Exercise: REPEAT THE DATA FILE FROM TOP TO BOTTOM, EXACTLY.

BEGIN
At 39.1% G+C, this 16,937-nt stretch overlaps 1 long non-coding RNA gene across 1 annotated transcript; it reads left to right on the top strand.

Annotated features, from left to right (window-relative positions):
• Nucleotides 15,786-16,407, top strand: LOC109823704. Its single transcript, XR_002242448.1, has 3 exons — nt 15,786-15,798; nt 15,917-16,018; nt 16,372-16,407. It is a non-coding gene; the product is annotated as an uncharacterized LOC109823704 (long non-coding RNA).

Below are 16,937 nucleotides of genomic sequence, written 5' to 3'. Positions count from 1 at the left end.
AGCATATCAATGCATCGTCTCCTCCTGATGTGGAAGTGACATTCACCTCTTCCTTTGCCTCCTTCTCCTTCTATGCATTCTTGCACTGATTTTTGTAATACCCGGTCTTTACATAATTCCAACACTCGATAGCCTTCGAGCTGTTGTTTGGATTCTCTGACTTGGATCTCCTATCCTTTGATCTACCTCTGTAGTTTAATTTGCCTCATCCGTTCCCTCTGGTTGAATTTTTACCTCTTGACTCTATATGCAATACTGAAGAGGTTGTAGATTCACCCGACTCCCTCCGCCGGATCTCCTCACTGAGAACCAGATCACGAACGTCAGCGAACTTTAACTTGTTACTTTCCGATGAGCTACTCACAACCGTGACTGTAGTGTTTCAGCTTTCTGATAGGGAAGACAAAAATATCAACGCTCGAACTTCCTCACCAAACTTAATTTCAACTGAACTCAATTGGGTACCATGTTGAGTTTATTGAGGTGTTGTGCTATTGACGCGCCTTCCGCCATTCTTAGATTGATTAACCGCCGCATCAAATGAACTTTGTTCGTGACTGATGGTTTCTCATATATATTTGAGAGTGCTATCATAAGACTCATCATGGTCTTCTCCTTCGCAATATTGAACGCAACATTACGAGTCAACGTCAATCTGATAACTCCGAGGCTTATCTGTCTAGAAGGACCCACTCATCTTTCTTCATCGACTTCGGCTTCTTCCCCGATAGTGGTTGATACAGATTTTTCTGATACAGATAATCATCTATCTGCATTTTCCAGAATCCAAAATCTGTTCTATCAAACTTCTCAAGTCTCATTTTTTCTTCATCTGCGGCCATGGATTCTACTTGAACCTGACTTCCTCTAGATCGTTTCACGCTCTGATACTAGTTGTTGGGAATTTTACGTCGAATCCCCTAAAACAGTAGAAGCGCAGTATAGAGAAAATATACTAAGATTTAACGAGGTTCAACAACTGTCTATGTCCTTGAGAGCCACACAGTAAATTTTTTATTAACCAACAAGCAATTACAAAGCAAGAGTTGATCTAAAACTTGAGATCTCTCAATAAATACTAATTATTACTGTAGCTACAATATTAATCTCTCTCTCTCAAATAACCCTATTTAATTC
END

At 39.1% G+C, this 16,937-nt stretch overlaps 1 long non-coding RNA gene across 1 annotated transcript; it reads left to right on the top strand.

Annotated features, from left to right (window-relative positions):
• Nucleotides 15,786-16,407, top strand: LOC109823704. Its single transcript, XR_002242448.1, has 3 exons — nt 15,786-15,798; nt 15,917-16,018; nt 16,372-16,407. It is a non-coding gene; the product is annotated as an uncharacterized LOC109823704 (long non-coding RNA).

Below are 16,937 nucleotides of genomic sequence, written 5' to 3'. Positions count from 1 at the left end.
AGCATATCAATGCATCGTCTCCTCCTGATGTGGAAGTGACATTCACCTCTTCCTTTGCCTCCTTCTCCTTCTATGCATTCTTGCACTGATTTTTGTAATACCCGGTCTTTACATAATTCCAACACTCGATAGCCTTCGAGCTGTTGTTTGGATTCTCTGACTTGGATCTCCTATCCTTTGATCTACCTCTGTAGTTTAATTTGCCTCATCCGTTCCCTCTGGTTGAATTTTTACCTCTTGACTCTATATGCAATACTGAAGAGGTTGTAGATTCACCCGACTCCCTCCGCCGGATCTCCTCACTGAGAACCAGATCACGAACGTCAGCGAACTTTAACTTGTTACTTTCCGATGAGCTACTCACAACCGTGACTGTAGTGTTTCAGCTTTCTGATAGGGAAGACAAAAATATCAACGCTCGAACTTCCTCACCAAACTTAATTTCAACTGAACTCAATTGGGTACCATGTTGAGTTTATTGAGGTGTTGTGCTATTGACGCGCCTTCCGCCATTCTTAGATTGATTAACCGCCGCATCAAATGAACTTTGTTCGTGACTGATGGTTTCTCATATATATTTGAGAGTGCTATCATAAGACTCATCATGGTCTTCTCCTTCGCAATATTGAACGCAACATTACGAGTCAACGTCAATCTGATAACTCCGAGGCTTATCTGTCTAGAAGGACCCACTCATCTTTCTTCATCGACTTCGGCTTCTTCCCCGATAGTGGTTGATACAGATTTTTCTGATACAGATAATCATCTATCTGCATTTTCCAGAATCCAAAATCTGTTCTATCAAACTTCTCAAGTCTCATTTTTTCTTCATCTGCGGCCATGGATTCTACTTGAACCTGACTTCCTCTAGATCGTTTCACGCTCTGATACTAGTTGTTGGGAATTTTACGTCGAATCCCCTAAAACAGTAGAAGCGCAGTATAGAGAAAATATACTAAGATTTAACGAGGTTCAACAACTGTCTATGTCCTTGAGAGCCACACAGTAAATTTTTTATTAACCAACAAGCAATTACAAAGCAAGAGTTGATCTAAAACTTGAGATCTCTCAATAAATACTAATTATTACTGTAGCTACAATATTAATCTCTCTCTCTCAAATAACCCTATTTAATTC